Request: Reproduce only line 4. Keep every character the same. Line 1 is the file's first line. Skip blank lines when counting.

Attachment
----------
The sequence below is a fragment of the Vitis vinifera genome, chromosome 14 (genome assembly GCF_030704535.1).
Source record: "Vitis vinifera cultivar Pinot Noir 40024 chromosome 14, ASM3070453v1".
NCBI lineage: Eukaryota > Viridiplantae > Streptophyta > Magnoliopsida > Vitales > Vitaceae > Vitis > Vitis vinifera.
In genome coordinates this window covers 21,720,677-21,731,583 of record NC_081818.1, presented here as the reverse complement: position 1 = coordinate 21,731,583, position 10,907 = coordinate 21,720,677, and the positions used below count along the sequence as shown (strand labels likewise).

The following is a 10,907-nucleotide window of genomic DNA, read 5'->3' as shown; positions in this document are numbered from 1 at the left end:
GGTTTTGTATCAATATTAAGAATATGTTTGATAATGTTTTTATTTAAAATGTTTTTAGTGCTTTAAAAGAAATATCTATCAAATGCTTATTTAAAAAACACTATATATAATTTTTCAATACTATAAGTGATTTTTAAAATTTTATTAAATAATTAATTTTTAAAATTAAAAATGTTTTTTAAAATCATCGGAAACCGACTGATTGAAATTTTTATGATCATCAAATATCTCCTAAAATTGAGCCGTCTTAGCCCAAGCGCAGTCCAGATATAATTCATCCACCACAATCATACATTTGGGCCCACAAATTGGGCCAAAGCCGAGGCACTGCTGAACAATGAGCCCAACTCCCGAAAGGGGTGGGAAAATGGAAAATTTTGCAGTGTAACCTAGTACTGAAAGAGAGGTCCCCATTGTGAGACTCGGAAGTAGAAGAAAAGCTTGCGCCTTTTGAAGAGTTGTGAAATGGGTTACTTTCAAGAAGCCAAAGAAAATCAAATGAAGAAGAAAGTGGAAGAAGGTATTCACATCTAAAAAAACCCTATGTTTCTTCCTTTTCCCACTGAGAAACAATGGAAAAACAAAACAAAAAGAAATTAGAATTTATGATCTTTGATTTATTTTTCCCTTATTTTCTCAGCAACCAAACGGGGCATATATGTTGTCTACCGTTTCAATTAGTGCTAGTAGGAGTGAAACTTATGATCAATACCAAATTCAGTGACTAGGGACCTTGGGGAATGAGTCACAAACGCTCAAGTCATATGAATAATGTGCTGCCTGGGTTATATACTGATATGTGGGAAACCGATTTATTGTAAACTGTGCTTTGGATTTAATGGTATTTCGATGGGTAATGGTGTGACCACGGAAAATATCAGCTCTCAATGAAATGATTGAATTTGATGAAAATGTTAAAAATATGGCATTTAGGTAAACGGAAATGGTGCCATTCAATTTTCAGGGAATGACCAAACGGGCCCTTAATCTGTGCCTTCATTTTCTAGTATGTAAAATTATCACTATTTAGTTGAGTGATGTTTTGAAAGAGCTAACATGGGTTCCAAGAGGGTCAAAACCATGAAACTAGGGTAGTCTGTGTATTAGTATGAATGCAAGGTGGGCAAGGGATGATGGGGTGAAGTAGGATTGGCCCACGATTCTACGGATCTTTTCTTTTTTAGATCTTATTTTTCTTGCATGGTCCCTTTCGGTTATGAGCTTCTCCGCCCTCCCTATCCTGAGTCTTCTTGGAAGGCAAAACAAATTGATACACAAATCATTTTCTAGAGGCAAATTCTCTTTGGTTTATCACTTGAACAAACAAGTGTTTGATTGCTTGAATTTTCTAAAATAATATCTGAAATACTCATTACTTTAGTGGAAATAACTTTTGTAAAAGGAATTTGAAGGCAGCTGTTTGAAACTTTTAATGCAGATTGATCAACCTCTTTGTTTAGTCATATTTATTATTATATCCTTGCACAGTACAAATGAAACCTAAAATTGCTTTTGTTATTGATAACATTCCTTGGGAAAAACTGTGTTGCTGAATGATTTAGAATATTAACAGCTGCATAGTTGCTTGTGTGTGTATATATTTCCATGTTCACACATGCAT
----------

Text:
In genome coordinates this window covers 21,720,677-21,731,583 of record NC_081818.1, presented here as the reverse complement: position 1 = coordinate 21,731,583, position 10,907 = coordinate 21,720,677, and the positions used below count along the sequence as shown (strand labels likewise).